So this milkmaid walks into a bar….
One of the best things about being a farmer is turning your way of life into the way you make your living – and usually that means being able to call home your workplace. But that’s also one of the downsides of being a farmer.
When you don’t get off the farm much you don’t really get to talk with folks…you know, the folks that don’t trip over semen tanks, keep tow chains and bags of seed corn in their trucks, or treat sunrise as the halfway mark of their day.
When you don’t talk to THOSE folks they don’t get to know you and they certainly don’t stand a chance of understanding what it’s really like to be a farmer. That’s why it’s not only important to get off the farm, but also make the most of those off-farm adventures.
It’s not every day that a dairy farmer finds herself in Washington, D.C. but when she does she makes the most of it…so when this Milkmaid walks into the hotel bar around 11pm she may not be looking for an opportunity, but she is ready.
It always starts the same way, with that simple question; “so, what do you do?”. And things will really get started when you say; “I’m a dairy farmer. Did you get your milk today?”
Nine times out of 10 the person who finds out you’re a dairy farmer is going to be pretty impressed – they’re going to look at you like you have two heads and come from a different planet, but deep down they are impressed because chances are you are the FIRST dairy farmer they have ever met.
In the course of one day of travel from Portland, Maine to D.C. the topic came up at least five times, whether it be on a shuttle bus, a taxi, a plane, a bar (F.Y.I. there is more than one bar in D.C.) or the hotel lobby, and each time the response was a little amazement, a little surprise and a lot of respect.
But it’s never good to rest on your laurels…or in this case the favourable, bucolic image that can simultaneously make you look good and still tie you down. So once the ‘oohs’ and ‘ahhs’ have subsided, the conversation NEEDS to begin.
These are the kind of moments that you can’t buy: Someone WANTS to hear you tell them why your family farm is such a great asset to its community; why your family farm is hell bent on caring for your animals and the land; why the milk your cows produce is some of the highest quality, safest and most nutritious out there.
This is one of those perfect, golden opportunities that only happens when you step off that farm and engage the person who doesn’t know a thing about you or your farm.
And it is not as hard as you would think – you just have to be you. Moments after the shock and awe of the whole “I am a dairy farmer” proclamation wore off, the conversation got real easy and within the next 30 minutes everything from GMOs, hormones, arsenic, antibiotics, “Bama’s AMAZING football program”, OSU (“they’ve got a great marching band” is my normal comment – it does not endear me to the Scarlett & Gray crowd, ROLL TIDE!), Bill Gates, and Chipotle comes up.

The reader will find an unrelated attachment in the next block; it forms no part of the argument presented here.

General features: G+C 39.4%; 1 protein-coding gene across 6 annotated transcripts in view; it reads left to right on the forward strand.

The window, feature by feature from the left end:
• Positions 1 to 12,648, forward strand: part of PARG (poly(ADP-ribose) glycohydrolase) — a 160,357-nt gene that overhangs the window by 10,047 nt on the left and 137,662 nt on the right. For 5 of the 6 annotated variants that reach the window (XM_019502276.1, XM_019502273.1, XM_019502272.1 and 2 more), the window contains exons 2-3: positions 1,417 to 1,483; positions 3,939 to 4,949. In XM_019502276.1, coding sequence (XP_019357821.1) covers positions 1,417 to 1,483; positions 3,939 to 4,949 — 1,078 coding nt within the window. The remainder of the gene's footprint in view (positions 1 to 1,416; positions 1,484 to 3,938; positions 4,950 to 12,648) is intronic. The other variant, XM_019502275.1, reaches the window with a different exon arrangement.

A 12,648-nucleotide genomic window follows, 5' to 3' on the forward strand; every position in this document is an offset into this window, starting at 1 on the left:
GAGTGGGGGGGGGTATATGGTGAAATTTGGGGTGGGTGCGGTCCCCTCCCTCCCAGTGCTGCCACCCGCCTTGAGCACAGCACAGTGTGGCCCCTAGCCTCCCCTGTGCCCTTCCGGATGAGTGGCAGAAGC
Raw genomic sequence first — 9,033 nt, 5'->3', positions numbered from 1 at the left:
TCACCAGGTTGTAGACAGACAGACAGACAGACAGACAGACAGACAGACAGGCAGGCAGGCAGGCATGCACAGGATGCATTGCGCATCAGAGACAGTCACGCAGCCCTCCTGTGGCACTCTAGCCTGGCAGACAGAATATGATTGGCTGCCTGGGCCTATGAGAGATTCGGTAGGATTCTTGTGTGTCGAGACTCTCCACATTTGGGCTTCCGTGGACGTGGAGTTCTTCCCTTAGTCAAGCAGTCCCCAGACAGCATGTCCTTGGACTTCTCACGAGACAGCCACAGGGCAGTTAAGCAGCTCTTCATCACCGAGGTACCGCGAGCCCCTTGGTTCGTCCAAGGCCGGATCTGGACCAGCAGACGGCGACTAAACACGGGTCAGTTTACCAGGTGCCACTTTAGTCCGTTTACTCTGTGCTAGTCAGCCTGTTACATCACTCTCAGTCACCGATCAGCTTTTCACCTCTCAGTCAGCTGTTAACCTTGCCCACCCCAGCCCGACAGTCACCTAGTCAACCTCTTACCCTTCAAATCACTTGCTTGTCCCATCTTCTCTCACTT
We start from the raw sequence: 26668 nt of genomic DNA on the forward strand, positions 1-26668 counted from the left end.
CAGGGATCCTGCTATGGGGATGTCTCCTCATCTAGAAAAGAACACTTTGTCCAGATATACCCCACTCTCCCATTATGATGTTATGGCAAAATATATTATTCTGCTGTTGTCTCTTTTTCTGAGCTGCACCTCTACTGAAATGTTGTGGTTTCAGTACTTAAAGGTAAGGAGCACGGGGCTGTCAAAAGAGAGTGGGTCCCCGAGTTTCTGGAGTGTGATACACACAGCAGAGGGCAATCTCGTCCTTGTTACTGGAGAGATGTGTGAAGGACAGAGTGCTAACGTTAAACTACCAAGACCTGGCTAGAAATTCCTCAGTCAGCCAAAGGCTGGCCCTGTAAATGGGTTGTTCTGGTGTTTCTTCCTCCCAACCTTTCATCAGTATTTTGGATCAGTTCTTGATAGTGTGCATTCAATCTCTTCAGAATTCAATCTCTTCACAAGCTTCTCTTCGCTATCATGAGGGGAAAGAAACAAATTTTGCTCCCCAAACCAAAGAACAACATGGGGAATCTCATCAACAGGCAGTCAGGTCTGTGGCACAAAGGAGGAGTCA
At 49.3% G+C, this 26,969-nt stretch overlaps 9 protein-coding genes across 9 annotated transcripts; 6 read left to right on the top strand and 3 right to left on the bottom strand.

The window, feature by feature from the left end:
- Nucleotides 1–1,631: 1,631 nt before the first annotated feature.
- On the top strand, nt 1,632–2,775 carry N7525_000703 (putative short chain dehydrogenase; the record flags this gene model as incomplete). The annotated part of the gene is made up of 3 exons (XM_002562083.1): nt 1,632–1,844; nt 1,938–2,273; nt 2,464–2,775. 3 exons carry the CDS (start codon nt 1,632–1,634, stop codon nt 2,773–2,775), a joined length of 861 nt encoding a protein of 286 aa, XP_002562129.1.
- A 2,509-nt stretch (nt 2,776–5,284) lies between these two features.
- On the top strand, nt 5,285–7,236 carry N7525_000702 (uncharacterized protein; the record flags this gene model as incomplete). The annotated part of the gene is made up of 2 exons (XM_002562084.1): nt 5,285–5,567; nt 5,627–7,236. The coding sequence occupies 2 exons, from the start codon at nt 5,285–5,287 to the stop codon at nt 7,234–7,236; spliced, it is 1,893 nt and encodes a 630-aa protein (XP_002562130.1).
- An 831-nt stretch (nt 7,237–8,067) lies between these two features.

This culminates with “I want my milk. Please tell me I can drink my milk and I can tell my wife I can drink my milk. I love my wife but I don’t like the coconut, soy stuff she makes me drink for my health.”
Seriously. Here he is. John Q. Public asking YOU to tell him why to ditch non-dairy. Now there’s an opportunity that doesn’t happen in the calf barn or in the parlour. See, this is EXACTLY the reason a Milkmaid SHOULD walk into a bar.
So it begins…it’s not a sales spiel. It’s not even propaganda. It’s just you talking about how much you love what you do. How much you care for your cows and land. How you’re a farmer and your business IS sustainability, environmental stewardship, animal care and that quality, the environment and happy cows are your bottom line.
It won’t take all night. It won’t even cause you to break a sweat because all you’re doing is sharing your story with someone who really wants to know and it’s YOUR story. If you don’t, someone else will and they may not know the REAL story, and they may not even care about you.
So whether you are sitting on a bus, or waiting for the plane to take off, or maybe you are in the dairy section of your local grocer – there’s your chance.
Soon it becomes habit and you don’t even wait for the stranger to ask you what you do for a living or “what brings you to <insert Big City Name here>?” .
You become THAT farmer who approaches the mum reaching in to the dairy case for a gallon of YOUR milk and you say “Hi. I’m the dairy farmer who helped make that milk and I wanted to thank you for supporting your local family farm!” (Please Note: Your teenage daughter will be behind you slightly in awe of you and also completely embarrassed).
It’s that easy. But, the talking and the telling your story is the easy part…getting off the farm, getting away from “the office”, that’s the hard part. Then again, if being a dairy farmer was easy, everybody would be one, so what are you waiting for?
And who knows? That poor OSU fan who wants to ditch non-dairy might even buy you a glass of wine…somebody has to support the wine farmers too.